Bug man wows kids
There were plenty of captivated faces as “The Bug Man” paid a visit to Onerahi’s Dragonfly Springs Wetlands Sanctuary.
Ruud Kleinpaste was in Whanga¯rei yesterday as part of a plan with Dragonfly Springs’ Jeremy Busck to carry out education work in the town.
Kleinpaste held a workshop for teachers and educators at the Onerahi Community Centre, “to explain to teachers we are losing our connection with nature”. The workshop moved on to the wetlands sanctuary, where children joined in.
Kleinpaste gave the teachers resources to teach with outside the classroom and showed them ways to incorporate nature into what they were doing.
He described the attending children as “absolute flagrant nerds” who were bringing him bugs they found to ask about.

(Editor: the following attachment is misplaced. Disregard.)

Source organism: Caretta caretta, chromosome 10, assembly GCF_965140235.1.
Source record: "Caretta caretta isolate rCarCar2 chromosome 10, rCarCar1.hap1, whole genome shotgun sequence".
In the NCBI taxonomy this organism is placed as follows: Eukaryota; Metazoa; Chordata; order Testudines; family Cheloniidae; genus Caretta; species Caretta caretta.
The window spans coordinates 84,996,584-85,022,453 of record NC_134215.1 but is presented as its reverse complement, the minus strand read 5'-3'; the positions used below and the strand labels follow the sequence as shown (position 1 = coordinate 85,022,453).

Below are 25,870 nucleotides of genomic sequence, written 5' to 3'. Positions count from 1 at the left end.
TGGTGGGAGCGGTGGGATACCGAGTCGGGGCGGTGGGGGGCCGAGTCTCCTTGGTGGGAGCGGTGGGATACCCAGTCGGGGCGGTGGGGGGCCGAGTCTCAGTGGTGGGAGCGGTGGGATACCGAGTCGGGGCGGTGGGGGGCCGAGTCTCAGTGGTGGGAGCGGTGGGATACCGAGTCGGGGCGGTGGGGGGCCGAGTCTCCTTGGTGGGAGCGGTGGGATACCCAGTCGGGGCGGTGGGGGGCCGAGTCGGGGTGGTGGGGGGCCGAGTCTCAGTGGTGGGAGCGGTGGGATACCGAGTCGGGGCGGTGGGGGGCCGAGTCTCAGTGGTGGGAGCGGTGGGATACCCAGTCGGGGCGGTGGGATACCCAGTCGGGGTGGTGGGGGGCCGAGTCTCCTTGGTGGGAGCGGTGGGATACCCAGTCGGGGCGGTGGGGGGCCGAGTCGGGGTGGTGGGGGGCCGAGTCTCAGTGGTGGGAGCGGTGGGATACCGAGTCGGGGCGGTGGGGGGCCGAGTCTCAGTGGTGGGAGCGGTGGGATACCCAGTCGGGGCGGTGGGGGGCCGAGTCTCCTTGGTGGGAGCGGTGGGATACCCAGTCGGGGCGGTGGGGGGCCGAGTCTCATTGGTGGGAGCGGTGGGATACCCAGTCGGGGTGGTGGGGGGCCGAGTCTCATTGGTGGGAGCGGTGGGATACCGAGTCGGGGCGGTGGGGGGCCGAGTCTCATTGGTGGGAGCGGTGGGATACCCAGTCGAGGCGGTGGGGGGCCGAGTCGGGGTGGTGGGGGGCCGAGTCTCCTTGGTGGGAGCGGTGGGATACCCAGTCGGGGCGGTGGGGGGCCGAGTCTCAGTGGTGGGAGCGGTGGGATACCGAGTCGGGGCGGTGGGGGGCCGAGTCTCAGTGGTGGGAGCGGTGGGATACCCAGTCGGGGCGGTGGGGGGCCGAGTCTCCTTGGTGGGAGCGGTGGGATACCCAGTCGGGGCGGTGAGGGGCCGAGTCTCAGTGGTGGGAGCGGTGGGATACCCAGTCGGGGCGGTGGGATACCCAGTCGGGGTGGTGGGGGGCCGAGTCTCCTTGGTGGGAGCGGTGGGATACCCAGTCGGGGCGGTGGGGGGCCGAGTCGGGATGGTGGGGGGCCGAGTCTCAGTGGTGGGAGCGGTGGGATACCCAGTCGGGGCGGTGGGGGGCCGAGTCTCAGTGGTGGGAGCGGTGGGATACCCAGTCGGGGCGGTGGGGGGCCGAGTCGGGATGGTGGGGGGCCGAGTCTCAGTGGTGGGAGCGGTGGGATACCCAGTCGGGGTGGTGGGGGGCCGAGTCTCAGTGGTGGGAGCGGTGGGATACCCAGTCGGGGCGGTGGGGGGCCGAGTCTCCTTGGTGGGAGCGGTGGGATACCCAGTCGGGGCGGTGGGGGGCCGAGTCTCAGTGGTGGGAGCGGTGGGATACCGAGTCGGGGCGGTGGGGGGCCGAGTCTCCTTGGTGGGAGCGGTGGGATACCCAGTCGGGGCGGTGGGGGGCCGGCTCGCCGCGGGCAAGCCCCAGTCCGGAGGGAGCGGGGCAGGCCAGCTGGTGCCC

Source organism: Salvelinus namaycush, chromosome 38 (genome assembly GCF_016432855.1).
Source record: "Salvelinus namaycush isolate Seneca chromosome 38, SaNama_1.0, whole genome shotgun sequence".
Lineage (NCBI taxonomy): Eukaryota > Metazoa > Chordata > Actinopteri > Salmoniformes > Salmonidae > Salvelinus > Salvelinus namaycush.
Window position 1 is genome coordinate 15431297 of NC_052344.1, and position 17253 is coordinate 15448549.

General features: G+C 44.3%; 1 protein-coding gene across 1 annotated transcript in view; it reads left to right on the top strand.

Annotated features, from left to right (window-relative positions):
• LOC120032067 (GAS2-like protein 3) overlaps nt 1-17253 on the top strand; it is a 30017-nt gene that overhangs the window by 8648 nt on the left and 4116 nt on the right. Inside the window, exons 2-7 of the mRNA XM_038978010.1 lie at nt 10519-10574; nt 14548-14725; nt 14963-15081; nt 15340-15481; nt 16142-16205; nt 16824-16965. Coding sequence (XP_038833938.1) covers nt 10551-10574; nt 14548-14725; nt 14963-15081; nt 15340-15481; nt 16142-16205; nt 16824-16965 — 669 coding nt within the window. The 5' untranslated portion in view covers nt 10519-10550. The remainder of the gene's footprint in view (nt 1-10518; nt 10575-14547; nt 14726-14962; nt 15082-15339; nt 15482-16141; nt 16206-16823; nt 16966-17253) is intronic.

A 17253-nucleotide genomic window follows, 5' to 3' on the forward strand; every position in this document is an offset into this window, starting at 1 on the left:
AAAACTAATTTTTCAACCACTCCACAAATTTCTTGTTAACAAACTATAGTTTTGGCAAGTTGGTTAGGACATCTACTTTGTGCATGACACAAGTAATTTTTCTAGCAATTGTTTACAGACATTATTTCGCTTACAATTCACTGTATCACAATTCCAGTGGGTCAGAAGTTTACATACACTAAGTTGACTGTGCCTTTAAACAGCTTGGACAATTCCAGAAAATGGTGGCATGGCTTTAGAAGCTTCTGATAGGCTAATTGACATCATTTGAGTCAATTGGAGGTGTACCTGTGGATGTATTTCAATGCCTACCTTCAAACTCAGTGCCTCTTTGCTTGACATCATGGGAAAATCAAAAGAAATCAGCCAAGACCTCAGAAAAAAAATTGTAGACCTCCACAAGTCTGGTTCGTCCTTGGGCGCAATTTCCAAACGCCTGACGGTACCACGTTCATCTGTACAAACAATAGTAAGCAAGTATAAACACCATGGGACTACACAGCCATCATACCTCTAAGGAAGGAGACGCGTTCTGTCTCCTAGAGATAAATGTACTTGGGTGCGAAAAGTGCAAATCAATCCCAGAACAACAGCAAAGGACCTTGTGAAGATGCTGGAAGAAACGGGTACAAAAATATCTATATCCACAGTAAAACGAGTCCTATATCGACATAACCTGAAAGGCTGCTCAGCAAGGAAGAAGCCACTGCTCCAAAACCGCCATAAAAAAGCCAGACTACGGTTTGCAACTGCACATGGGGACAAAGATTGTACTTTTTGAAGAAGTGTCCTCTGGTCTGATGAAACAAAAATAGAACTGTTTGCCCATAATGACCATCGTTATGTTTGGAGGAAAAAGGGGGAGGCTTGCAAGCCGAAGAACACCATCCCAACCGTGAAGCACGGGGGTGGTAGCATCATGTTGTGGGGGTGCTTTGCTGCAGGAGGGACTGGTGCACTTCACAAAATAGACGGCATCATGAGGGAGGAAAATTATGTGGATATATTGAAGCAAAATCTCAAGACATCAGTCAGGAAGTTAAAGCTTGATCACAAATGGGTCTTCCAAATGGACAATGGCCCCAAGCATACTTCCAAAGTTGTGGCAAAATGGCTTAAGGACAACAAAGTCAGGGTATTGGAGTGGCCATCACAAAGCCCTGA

“We’ve been finding ant colonies, cave we¯ta¯, case moth caterpillars. We’ve been finding water spiders, nursery web spiders, damsel flies.”
Kleinpaste said for the children it was about inquiry learning, “and where better to do this than in this wetland”.
While the children were inquiring about the bugs they were learning literacy, numeracy and science.
“That’s the whole idea, to create nature-literate kids.”
He led a crowd of about 80 people on a second tour of the wetlands yesterday afternoon and talked about the various bugs he came across.
Children and their parents followed him closely, fascinated with what might come out of his mouth next. After finding a bee on a flax bush he regaled a tale of having 60,000 killer bees on his face.
Kiwi North educator Shirley Peterson was on hand to teach children about pests and traps.
Kleinpaste ended his day by speaking at The Calfer Suite in Forum North about the value of biodiversity and what can be learnt from bugs and other organisms.
Ruud Kleinpaste, aka “The Bug Man”, talks about the bee on his finger to a crowd of keen observers.